In Oakland Chinatown, volunteer foot patrol groups in colored vests walk around with eyes on the street. The Blue Angels wear blue vests, and members of the Toishan Association wear orange. These groups, which increased in number after a wave of violence against Asian Americans in the summer of 2021 forced communities like Chinatown to stand guard, are often intended to ward off crime and clean the streets. But in this effort, some such groups have begun to engage with issues like homelessness, which affect the whole city. Sakhone Lasaphangthong—director of housing services for nonprofit Family Bridges—believes the community-oriented mentality could go a long way toward reaching big-picture solutions when it comes to ending the crisis of homelessness.

Volunteers with the Ambassador Program and Oak Street community cabins (Sakhone Lasaphangthong)

Sakhone runs the Family Bridges Community Ambassador Program, whose volunteers wear green vests. They can be found in the early hours of the morning, power washing the streets and picking up garbage. Later in the day, they watch over daycare programs, and de-escalate people in moments of crisis. Sakhone began his work with the ambassador program after paroling from prison, where he spent 20 years. He found a job with the Asian Prisoner Support Committee, which ran the program at the time, and began cleaning the streets. “I enjoyed it because it provided an opportunity to give back to the community,” he recalls. However, he didn’t initially know that this work would be so centered around doing outreach to unhoused people in the area. He started bringing food and clothing to people who were sleeping outside. Later, Family Bridges took over the program, and Sakhone became the lead.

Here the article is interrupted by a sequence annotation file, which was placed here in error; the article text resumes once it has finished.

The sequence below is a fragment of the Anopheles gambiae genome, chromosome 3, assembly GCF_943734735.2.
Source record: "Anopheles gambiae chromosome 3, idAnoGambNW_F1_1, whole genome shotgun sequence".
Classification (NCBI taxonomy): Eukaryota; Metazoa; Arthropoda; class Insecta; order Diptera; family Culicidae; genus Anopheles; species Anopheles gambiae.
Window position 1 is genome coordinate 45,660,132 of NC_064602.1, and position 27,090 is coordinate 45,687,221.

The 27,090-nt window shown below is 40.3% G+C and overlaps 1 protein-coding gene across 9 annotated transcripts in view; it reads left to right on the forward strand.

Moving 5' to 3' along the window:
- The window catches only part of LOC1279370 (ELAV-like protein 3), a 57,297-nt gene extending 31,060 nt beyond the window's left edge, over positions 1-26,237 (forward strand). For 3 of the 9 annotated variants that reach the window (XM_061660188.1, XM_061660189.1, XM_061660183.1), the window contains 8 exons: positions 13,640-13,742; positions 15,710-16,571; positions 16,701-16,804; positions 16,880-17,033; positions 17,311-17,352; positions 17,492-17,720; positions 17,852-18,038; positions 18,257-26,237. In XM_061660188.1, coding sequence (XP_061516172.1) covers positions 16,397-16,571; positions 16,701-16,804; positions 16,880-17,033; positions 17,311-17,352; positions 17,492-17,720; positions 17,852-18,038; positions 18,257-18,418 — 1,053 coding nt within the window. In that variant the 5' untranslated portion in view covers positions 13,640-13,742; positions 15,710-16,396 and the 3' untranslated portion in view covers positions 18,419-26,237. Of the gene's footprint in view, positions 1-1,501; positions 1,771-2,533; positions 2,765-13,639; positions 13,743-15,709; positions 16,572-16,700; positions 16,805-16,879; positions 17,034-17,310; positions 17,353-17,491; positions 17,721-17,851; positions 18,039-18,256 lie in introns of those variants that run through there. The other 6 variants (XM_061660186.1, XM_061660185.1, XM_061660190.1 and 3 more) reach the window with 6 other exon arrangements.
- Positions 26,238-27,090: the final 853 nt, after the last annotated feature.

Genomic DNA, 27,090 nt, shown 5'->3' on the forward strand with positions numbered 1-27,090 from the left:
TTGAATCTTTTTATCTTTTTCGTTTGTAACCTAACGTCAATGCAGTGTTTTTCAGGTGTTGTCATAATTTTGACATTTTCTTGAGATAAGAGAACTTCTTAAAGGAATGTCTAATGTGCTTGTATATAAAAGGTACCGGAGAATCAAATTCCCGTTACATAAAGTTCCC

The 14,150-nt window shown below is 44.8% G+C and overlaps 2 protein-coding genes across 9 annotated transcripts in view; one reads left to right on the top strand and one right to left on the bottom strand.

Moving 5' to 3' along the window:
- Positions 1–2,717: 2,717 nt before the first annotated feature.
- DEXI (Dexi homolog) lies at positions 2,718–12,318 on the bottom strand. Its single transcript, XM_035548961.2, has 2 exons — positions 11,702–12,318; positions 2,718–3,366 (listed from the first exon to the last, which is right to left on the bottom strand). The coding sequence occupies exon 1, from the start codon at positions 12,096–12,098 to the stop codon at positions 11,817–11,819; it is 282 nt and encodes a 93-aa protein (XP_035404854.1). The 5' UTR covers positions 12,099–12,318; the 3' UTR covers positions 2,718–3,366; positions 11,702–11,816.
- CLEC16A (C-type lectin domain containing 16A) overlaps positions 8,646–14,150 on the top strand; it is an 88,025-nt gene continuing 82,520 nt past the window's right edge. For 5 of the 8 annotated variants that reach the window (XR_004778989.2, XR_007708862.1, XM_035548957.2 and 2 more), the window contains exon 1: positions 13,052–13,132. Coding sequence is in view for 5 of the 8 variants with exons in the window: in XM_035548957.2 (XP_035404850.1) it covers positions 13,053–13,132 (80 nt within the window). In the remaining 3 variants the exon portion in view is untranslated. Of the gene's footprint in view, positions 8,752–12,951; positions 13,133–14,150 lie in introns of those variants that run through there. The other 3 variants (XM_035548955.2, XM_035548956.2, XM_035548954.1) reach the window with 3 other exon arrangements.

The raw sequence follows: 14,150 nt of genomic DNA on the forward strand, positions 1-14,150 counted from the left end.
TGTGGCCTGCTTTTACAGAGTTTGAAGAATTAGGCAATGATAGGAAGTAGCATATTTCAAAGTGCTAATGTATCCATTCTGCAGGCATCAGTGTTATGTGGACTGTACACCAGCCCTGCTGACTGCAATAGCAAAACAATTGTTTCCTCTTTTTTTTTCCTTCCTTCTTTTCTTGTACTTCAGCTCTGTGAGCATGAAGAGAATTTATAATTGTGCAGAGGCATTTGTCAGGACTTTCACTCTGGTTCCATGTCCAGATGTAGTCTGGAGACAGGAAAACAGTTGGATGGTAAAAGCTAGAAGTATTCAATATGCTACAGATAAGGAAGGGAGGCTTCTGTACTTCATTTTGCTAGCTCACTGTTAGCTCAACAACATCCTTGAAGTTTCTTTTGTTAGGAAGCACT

Family Bridges also runs the Oak Street community cabins. Sakhone and his team use the site as somewhat of a central office, where they provide case management to anyone in the community who needs it. They use a hands-on approach that focuses on de-escalation, outreach, and jobs training, which Sakhone says sets their program apart.

We spoke with Sakhone to talk about how these programs have become a staple of the homeless response in Chinatown. Our conversation has been edited and condensed for length and clarity.

Street Spirit: Tell me about the Ambassador Program. What does your day-to-day work look like?

Sakhone Lasaphangthong: The Ambassador Program is one of our pathways to helping folks get off the street, [by] helping provide jobs for them. They can help us do the outreach to other homeless folks [who are looking for] a chance to get off the street, get housed, and rebuild their lives. Our main goal is to keep the community safe, clean, and provide opportunities for those who need jobs.

We start the day at 5 a.m. where I go out and I power-wash the street. The ambassadors sweep the street, because overnight after businesses close down, there’s a lot that happens in Chinatown. There’s folks who come through and overturn garbage cans, there’s Public Works who comes through to empty trash but spill a lot on the street. There’s a lot of illegal dumping. We come and clean and prepare the street for the business day for the merchants. We [call 311] for the illegal dumping. We sweep up tons of trash. We fill up at least two 50-gallon bags a day. 

Sakhone speaks at a community event wearing his green ambassador vest (Courtesy of Sakhone Lasaphangthong)

SS: Do the ambassadors engage in any community safety work?

LS: After picking up trash, we help with the daycare center because there was a report that somebody came and exposed themselves to the children. We go there and make sure the parents have a safe environment to drop off their kids. We look after the schools and the daycare for the rest of our day, until 10 a.m.